BoomTown 2014 – creative and still refreshingly non-commercial

Boomtown Fireworks - Scott M Salt / Daisy B Photography

Once a year the Matterly Estate near Winchester is transformed into a vibrant metropolis of music and madness. BoomTown fair, now in its sixth year, is a festival like no other. Divided into nine districts, each themed to a particular style of music, BoomTown comes seasoned with a wide variety of flavours. Just like the tagine I bought from the Moroccan food stall there, it manages to harmonise them perfectly.

It is the nooks and crannies of BoomTown’s districts which give the festival an exciting edge. During the day, you can pop into Oldtown’s Job Centre for a silly interview, or drown your hangover in the dusty saloons of the Wild West. As late afternoon arrives the streets come alive, and you can immerse yourself in the seedy establishments of DownTown, or head to a lantern-lit alley in Chinatown to sample a slice of ska-punk. In this sense, BoomTown is a lot like a theme park, except without the roller coasters, and a lot more mud, mud and music.

We were camped some way up the hill between the festival’s two main areas, Uptown and DownTown, which meant that everything was only a brisk walk away. Lion’s Den, the 40ft tall Aztec themed stage, could arguably be considered the festival’s ‘main’ stage with some of the largest acts performing there, but there was such a variety on offer that to call one stage ‘main’ would be a disservice to the others.

The Wailers at The Lion's Den (Credit: Jody Hartley)

The Wailers at The Lion’s Den (Credit: Jody Hartley)

Highlights at the Lion’s Den included The Wailers (who performed a set worthy of one love certification), Macka B and the Roots Ragga Band, Dawn Penn, Congo Natty with UK all-stars, and Mungo’s Hi-Fi (who featured two emcees with similar sounding names, Charlie P and Parly B). The biggest disappointment was Shaggy, who was late to perform and underwhelming to say the least. It may have been due to the light rain shower, or the fact that he had to stretch his only three songs over an hour set, but I found myself leaving very near the beginning. Either way, I’m sure Shaggy denied all responsibility for his lacklustre display.

no record is complete without a bit of “drinking, cheating, killing, and hell”

Uptown’s answer to the Lion’s Den was the precariously built Town Center, which hosted some of the weekends most loved acts. Rockgrass mentalists Hayseed Dixie made sure that everyone knew what the four elements of a good song were from the start; obviously no record is complete without a bit of “drinking, cheating, killing, and hell”. The Skatellites and Molotov Jukebox (of Harry Potter Tonks fame) both had red-letter appearances amongst an alphabet of great acts, but the performance sans pareil came courtesy of The Cat Empire, whose uplifting blend of ska and jazz rejuvinated the crowd after three days of hedonism.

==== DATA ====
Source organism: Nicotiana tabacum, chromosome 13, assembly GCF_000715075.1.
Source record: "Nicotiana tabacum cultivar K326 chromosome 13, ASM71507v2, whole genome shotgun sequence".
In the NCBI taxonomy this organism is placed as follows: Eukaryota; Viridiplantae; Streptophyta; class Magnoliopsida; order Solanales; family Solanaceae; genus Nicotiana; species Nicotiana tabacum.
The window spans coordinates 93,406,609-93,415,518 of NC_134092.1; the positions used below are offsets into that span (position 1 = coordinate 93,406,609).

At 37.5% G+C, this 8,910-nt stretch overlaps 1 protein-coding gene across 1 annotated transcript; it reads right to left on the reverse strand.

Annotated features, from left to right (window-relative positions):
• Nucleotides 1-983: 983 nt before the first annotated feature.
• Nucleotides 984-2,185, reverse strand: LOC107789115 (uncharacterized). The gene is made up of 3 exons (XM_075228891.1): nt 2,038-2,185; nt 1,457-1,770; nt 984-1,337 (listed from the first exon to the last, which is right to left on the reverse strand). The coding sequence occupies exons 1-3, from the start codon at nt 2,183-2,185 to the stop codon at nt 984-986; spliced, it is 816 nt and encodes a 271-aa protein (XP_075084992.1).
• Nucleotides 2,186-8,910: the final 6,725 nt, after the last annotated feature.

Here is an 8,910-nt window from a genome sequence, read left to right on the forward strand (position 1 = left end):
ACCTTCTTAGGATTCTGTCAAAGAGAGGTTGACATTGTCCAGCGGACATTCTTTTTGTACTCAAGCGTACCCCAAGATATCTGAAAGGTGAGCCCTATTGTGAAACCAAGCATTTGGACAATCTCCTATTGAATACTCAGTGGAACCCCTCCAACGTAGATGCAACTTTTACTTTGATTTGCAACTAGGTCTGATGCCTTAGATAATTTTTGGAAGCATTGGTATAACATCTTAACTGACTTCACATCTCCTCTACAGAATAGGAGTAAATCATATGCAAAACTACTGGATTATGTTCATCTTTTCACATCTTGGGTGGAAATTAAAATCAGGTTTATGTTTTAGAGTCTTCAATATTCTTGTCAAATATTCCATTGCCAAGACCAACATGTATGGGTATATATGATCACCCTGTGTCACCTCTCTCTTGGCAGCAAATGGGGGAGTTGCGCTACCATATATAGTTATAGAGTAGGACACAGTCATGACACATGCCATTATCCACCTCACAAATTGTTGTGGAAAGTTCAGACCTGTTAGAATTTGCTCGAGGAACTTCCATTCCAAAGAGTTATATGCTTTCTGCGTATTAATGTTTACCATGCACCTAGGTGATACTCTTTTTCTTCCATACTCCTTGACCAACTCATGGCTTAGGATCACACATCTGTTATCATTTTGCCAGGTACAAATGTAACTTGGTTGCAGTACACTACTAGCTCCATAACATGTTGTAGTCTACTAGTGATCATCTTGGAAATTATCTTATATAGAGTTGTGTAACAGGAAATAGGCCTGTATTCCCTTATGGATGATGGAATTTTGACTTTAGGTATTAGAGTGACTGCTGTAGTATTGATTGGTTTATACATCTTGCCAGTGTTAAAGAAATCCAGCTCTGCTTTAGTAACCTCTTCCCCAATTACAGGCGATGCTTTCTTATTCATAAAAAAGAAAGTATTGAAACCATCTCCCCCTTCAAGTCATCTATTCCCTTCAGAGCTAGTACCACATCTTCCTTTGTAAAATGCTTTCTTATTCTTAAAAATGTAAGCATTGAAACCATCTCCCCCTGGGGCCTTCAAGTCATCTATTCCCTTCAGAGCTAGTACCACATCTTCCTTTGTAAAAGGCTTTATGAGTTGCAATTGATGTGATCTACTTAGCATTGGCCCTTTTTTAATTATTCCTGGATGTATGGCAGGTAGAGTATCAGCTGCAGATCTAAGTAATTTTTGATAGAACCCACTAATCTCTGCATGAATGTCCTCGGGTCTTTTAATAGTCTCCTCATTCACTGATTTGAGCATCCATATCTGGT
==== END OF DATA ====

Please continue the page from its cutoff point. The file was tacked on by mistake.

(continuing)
Hedonism, which well and truly climaxed at night. The gargantuan, fire breathing behemoth Arcadia was like a Tripod out of War of the Worlds on drugs; a spider shaped stage which entranced the human populace below, making them dance like puppets. Poco Loco, Bassline Circus and the Devil Kicks Dancehall made up the majority of Downtown’s other large venues, the last of which hosted my band of the festival. I had never heard of Spanish gypsy/ska/punk outfit Sonido Vegetal before drunkenly ambling into the Devil Kicks Dancehall, but their high octane Gogol Bordello-esque performance thoroughly chewed and spat me out, groaning and clutching a bruised stomach.

The Jolly Dodger (Credit: Scott M Salt)

The Jolly Dodger (Credit: Scott M Salt)

Other delights amongst the festivals 106 venues included the Raveyard, BoomTown’s techno graveyard (which proved a bit much at 4AM), and the Jolly Dodger stage, a giant pirate ship which characterised the detail that went into the theming of the weekend (my friend Rich even thought it was a real ship). The Ballroom was the go-to place for anything electro-swing, and there were several such acts over the course of the weekend which really impressed, including Italian e-swing exponents The Sweet Life Society. BoomTown is great at giving niche and up and coming genres the spotlight, making it stand out from other rock, indie or house music festivals. It has also managed to mostly avoid the commercialisation which plagues other events, successfully holding onto its authenticity and starting ideals at a time when everyone else is shedding them in favour of big sponsors.

The weather could have been the only downer on what was otherwise a fantastic weekend, yet despite forgetting a raincoat, the thunder wasn’t enough to quell the vibes. It is a richness of colour, creativity and silliness that pumps through the arteries of BoomTown, and it would have been difficult for a little bit of rain to spoil the show.

If you’re into reggae, ska, stage props, world music, dub, fancy dress, techno, silliness, pyrotechnics, jungle, hammocks, UK garage, sumo wrestling, jelly fighting, table tennis, orientalist theming, fruit parties, pirates, gypsy rhythms, funfair rides, alcohol, raving, hip-hop, marijuana, samba, the welfare state, aliens, cowboys, roller skating, camping or poetry, then its worth pencilling next years dates into your calendar. If you’re not into any of those things, then you ought to liven up and go get some vibes anyway.

Roll on 2015.

• BoomTown Fair will take place from the 6th-9th of August 2015 at the Matterly Estate near Winchester. Tickets will be avaliable from November 1st here.

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